MOST OF US CONVERSE with someone every day of our lives. They are usually seated, seldom are they walking about carrying on an in-depth conversation. Often it is a matter of expressing opinions or making complaints, which is part of human existence.
The person interested in an in-depth conversation has to take some time and it usually involves plowing new ground, turning over new thoughts, and perhaps making new discoveries or unearthing old ones.
In-depth conversation is best carried on by people who have an inquiring mind and who read broadly. It is often between people who have had unique experiences, off the beaten path so to speak. Two or more people can produce very interesting dialog with excellent results.
When the conversation does not become contentious or argumentative it can be very enjoyable. Any conversation can benefit from following a few simple rules:
1. Listen while the other parties are talking and weigh what is being said. In other words, pay attention and don’t interrupt.
2. Address the subject with your response.
3. Avoid telling asides that have no bearing on the subject. Make your remarks as clear and compact as possible, but use examples for clarity.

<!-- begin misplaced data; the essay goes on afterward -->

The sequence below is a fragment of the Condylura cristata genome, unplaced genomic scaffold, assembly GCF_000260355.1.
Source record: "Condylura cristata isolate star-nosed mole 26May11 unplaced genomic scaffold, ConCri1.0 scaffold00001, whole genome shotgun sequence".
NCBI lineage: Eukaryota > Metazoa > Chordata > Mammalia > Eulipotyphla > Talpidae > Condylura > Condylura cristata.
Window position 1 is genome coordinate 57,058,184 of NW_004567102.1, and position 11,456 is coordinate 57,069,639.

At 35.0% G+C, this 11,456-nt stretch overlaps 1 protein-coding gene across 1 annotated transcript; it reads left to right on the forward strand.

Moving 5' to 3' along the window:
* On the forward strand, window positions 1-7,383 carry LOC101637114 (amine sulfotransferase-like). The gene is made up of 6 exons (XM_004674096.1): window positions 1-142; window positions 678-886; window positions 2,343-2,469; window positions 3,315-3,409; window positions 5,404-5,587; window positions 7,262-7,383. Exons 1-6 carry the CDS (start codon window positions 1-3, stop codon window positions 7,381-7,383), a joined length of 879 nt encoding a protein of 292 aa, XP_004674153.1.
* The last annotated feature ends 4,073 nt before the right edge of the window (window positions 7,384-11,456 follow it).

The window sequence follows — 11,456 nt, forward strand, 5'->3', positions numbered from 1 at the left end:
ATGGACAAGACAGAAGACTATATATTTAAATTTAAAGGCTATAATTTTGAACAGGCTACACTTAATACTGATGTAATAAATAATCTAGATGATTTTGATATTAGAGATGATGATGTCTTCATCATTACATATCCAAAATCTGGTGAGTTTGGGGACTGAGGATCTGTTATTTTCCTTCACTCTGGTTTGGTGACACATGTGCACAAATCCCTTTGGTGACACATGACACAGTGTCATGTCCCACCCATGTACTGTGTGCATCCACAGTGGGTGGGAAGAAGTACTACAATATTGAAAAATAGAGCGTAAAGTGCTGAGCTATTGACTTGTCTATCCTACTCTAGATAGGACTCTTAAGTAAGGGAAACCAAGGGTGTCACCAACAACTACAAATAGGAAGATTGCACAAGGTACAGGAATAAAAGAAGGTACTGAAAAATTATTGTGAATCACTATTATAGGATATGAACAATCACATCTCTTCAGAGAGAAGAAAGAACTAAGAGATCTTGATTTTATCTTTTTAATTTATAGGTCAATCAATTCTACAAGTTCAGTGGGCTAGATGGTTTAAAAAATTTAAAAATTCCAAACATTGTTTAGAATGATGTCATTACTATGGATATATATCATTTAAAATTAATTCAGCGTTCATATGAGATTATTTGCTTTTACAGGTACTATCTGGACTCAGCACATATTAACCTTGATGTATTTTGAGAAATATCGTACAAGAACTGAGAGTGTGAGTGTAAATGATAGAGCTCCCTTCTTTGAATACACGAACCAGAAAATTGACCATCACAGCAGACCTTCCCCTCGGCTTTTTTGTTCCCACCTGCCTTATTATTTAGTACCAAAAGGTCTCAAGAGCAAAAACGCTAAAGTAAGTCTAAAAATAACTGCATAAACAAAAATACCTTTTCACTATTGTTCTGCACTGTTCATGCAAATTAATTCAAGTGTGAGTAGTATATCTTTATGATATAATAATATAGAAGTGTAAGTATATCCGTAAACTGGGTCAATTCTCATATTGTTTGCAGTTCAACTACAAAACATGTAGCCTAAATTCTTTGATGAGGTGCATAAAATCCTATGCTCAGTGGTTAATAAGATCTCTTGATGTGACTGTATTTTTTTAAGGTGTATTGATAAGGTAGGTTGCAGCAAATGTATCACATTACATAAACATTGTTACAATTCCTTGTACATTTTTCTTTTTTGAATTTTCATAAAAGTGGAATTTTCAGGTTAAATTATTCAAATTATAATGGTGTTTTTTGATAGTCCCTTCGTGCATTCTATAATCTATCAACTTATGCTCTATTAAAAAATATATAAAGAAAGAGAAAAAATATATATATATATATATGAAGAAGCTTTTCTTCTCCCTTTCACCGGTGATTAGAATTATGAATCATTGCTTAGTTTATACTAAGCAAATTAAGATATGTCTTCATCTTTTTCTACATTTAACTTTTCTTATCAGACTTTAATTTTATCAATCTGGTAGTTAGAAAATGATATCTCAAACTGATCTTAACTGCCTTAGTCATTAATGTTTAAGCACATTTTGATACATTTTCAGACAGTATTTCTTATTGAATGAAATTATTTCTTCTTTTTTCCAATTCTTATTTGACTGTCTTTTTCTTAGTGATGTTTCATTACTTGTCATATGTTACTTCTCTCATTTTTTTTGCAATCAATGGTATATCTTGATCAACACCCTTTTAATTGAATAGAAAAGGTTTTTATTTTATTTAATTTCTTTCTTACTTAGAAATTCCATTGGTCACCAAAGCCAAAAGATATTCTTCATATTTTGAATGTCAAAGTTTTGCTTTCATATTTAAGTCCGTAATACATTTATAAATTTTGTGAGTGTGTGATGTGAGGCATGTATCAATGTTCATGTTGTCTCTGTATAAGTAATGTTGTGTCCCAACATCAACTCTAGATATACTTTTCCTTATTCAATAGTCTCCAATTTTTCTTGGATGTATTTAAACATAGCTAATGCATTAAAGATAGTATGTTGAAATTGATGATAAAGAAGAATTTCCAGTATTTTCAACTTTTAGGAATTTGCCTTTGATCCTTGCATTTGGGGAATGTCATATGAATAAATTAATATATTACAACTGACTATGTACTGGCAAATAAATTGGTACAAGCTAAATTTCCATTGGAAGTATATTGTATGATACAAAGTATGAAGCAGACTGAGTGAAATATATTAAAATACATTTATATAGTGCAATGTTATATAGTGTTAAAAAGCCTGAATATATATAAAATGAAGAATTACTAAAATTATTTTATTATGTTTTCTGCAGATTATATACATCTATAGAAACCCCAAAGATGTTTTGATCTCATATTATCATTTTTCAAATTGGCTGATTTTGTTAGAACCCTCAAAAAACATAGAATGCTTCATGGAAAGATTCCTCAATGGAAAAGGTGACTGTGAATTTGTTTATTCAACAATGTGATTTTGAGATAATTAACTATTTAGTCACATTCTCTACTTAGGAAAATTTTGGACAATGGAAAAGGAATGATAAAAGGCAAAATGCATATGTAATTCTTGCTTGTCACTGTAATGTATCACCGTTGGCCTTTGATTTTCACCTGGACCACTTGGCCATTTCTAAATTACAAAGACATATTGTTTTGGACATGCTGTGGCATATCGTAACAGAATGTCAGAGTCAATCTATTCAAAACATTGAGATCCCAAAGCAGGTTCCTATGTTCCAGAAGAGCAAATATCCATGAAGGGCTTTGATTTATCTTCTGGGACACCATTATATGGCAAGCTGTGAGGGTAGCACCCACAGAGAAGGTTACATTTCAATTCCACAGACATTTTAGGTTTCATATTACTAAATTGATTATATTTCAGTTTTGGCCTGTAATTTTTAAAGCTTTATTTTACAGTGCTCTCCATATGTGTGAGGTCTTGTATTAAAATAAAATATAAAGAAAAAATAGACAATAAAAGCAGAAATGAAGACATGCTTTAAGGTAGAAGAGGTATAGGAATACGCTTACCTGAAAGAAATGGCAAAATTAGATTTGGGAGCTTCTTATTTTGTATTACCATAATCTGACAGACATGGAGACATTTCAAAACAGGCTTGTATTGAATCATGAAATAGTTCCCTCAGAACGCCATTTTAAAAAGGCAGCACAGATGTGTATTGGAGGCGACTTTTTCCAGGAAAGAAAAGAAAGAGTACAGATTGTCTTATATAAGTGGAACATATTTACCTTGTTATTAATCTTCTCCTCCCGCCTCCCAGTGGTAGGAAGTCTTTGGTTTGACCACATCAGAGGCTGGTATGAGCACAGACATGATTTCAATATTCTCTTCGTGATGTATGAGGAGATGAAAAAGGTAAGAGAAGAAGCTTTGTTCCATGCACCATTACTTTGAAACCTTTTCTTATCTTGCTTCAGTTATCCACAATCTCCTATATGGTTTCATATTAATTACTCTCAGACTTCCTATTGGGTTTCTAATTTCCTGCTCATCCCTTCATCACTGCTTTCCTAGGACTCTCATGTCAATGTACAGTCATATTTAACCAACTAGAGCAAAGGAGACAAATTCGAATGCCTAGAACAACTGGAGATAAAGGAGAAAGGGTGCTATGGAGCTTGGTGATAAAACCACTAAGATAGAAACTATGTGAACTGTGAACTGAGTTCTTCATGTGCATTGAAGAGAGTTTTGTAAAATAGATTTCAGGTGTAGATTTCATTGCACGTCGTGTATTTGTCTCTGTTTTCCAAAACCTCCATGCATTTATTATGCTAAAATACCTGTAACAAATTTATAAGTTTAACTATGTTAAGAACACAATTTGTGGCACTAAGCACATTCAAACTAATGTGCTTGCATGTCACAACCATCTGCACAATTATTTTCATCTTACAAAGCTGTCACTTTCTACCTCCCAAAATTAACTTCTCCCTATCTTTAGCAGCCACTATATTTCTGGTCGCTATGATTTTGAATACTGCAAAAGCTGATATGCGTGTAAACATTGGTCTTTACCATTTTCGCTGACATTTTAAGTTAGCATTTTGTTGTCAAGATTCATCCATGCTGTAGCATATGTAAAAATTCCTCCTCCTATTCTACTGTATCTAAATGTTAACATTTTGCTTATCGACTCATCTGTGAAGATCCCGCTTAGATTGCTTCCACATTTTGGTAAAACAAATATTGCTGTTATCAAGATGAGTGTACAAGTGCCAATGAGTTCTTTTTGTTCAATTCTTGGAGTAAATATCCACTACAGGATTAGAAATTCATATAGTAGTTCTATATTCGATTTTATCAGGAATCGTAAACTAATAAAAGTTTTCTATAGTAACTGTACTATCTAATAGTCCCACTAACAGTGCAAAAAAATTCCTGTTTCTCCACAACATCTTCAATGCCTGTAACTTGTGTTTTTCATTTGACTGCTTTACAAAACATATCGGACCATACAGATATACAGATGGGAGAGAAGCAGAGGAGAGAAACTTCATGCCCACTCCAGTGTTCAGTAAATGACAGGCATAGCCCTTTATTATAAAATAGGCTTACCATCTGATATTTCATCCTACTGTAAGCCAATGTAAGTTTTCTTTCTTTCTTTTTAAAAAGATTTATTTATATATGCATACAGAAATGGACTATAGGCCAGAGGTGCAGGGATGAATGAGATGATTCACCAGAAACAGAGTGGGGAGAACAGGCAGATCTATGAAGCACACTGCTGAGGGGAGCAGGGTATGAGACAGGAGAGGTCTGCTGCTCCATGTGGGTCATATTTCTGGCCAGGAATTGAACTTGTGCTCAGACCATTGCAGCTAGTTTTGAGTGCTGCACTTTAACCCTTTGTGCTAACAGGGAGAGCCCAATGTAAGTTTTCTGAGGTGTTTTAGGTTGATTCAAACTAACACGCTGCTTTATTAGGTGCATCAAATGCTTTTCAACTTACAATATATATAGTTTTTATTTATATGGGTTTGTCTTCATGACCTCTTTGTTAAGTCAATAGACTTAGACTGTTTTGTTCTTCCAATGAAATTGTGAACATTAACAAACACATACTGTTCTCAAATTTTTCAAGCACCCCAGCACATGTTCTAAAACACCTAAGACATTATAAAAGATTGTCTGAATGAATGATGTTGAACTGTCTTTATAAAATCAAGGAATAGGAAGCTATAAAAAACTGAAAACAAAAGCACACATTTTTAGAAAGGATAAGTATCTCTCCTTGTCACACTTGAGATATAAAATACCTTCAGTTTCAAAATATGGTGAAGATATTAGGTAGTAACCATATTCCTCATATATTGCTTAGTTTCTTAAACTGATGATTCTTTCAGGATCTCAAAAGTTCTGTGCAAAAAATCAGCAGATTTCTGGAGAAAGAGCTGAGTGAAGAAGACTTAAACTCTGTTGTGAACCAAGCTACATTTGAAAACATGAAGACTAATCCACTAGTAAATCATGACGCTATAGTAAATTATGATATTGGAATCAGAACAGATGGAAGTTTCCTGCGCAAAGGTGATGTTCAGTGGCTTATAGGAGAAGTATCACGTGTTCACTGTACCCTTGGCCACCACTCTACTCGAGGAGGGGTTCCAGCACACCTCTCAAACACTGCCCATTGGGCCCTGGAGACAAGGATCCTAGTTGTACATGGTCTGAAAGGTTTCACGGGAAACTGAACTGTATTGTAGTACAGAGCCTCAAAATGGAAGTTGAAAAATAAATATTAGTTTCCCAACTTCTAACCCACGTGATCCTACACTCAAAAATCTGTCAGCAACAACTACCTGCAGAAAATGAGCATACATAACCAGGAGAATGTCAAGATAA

4. Citing historical illustrations can be very beneficial to the color of the conversation and excite the conversation.
5. If you want to make a point, wait your turn and be clear.
6. Do not interrupt the person who has the floor. Such action is rude and doesn’t contribute. Hear the speaker out.
7. Do not state your opinion if it can be avoided. If your opinion is asked for, that is different.
8. Questions are most effective in making your point or exploring other possibilities.
These “rules” were given me by Arnold Anderson is a retired Boeing engineer. He was a regular member of our Saturday morning coffee klatch where he was a lively raconteur.
Sadly, he went to that big hangar in the sky a few years ago, but I still try to keep to his rules when conversing with others every day of my life . . .
FEATURED IMAGE: The painting at the top of this page is by Arnold Lakhovsky and is titled “Conversation” (1935).